Rebellion Studios, the film division of UK-based multimedia company Rebellion — which produces comic books, video games, film, and visual effects services — is currently in the process of producing film content with the help of its video game engine. It can create virtual environments that require minimal on-set demand from production teams. Camera work and lighting are performed remotely, actors are motion-captured in and out of scenes, and there’s significant reduction in the amount of work needed in the post-production process, because computer-generated images are being created along with the live-action performances.

“Instead of expensive post-production processes, virtual production brings a huge amount of the visual work forward, allowing the filmmakers to plan their shoot in a different way.” said Ben Smith, Rebellion’s head of film, TV and publishing.

As an example, Smith said to imagine filming a hypothetical sunset fight sequence at the Parthenon in Greece. Traditionally, it would be difficult to shoot due to its production costs and because the director would be pressed for time every night to capture their footage. But creating the Parthenon through a gaming engine could optimize the process, as the director could then shoot the scene using an LED (3-D) wall environment, which then frees them up to focus purely on the story and characters, rather than the burdens of technical logistics.

“With virtual production, new skills are creating new opportunities,” Smith said. “When crews are already having to think about completely new workflows [because of Covid], this is the perfect time to re-imagine this wholesale.”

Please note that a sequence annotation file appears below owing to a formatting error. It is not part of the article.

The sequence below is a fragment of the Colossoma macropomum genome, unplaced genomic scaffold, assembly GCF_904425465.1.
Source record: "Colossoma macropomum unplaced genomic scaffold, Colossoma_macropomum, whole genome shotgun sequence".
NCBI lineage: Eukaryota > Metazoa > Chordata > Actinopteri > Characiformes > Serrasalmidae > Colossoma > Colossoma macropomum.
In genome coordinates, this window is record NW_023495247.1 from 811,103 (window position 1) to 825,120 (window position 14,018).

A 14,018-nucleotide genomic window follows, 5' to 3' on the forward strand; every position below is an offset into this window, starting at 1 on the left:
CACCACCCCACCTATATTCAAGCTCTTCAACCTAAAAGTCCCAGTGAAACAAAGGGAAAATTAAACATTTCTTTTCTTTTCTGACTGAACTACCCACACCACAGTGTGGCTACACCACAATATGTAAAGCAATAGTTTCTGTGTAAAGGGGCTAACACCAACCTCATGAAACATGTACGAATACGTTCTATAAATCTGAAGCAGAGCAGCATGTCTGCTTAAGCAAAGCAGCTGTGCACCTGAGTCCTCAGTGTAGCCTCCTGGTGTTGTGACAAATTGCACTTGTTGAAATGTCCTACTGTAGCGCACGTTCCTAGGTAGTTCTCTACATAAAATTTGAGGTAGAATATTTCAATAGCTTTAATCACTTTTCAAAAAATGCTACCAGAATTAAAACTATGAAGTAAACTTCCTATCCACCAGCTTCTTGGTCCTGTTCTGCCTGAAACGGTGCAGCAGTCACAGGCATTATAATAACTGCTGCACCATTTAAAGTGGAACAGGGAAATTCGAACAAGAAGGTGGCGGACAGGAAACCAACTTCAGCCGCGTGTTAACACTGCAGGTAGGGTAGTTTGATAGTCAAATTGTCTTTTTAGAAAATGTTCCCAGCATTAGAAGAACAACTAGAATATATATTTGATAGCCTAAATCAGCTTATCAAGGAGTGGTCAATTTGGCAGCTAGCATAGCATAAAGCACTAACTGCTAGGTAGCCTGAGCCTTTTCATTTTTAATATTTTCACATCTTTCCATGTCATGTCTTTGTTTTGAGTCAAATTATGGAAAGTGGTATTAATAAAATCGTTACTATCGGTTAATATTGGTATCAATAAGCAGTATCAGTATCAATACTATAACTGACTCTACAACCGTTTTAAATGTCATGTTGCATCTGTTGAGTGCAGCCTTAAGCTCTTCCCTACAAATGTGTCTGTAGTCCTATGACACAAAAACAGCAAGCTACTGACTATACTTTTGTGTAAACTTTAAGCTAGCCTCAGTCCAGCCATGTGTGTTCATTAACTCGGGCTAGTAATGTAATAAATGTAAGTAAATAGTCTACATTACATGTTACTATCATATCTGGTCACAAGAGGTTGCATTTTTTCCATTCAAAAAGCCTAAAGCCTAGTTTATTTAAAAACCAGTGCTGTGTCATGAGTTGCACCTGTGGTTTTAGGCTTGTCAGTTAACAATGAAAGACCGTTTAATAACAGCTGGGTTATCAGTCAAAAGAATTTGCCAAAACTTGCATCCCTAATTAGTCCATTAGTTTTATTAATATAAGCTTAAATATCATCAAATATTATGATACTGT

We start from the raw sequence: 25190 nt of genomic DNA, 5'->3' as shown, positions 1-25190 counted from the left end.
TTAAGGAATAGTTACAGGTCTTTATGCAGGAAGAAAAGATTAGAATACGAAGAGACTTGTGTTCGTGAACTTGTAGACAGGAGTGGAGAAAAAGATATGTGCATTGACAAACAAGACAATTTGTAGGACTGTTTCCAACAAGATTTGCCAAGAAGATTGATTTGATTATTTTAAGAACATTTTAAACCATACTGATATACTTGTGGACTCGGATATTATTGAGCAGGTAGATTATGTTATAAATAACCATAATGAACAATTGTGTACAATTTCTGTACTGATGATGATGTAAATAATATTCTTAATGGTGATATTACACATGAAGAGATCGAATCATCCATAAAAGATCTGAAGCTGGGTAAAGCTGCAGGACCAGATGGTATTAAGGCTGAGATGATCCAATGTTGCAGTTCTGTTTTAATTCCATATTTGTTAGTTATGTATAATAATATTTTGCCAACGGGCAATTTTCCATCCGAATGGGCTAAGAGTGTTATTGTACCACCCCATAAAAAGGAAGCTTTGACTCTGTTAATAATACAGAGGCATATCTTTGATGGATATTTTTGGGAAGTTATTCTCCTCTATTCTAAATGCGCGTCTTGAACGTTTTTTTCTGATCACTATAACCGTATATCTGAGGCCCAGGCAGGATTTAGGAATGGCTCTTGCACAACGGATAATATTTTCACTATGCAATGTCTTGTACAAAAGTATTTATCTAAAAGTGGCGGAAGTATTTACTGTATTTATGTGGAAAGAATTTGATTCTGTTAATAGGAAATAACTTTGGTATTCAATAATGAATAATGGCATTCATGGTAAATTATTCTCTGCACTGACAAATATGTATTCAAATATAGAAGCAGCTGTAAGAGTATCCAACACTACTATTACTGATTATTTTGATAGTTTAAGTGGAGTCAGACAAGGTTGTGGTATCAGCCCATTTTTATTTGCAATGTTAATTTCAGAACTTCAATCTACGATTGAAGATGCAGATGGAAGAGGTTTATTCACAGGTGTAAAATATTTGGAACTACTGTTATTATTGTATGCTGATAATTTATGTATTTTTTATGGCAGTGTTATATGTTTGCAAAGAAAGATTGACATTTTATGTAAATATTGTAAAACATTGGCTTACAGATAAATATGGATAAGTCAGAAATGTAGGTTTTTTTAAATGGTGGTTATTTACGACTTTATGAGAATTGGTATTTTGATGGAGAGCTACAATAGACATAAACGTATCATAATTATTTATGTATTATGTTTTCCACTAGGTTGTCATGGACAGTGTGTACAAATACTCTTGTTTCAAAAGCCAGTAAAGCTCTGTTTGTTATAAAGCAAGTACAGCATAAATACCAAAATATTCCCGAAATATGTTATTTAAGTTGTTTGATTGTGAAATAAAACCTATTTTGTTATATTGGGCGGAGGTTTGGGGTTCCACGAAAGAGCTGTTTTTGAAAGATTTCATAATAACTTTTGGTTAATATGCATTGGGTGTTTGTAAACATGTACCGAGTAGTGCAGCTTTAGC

Virtual not without challenges, or costs

While virtual production can make producing a film easier in a post-Covid world, it also comes with a slew of challenges, like lack of training and experience among industry professionals because the technology is constantly evolving. The virtual production experts said that training needed is mostly a matter of exposure, hands-on experience that lays out what the creative possibilities and boundaries are, so existing crafts can combine with these new technologies.

It can be an expensive, and therefore risky, way to budget a film. 

James Cameron’s 2009 virtual fantasy “Avatar” had a reported budget of $237 million — the project required real-time performance capturing, facial rigging, 3-D animation and compositing. Its budget paid off, as the film raked in $2.74 billion worldwide, becoming the highest-grossing picture of all time, only losing its crown to 2019’s “Avengers: Endgame,” which had a climactic ending battle that needed a virtual touch. 

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Source: Walt Disney Studios

Yet there have been notable flops, just within the last year at the box office, that utilized all the perks of virtual production.

Consider 2019’s “Terminator: Dark Fate,” which needed to augment its actors with the franchise’s trademark robotics. Despite its $185 million budget, the film only grossed  $261 million worldwide. And 2019’s “Gemini Man,” a film that squared actor Will Smith against a digitally created younger version of his character. But the movie only earned $173 million worldwide, despite its budget of $138 million.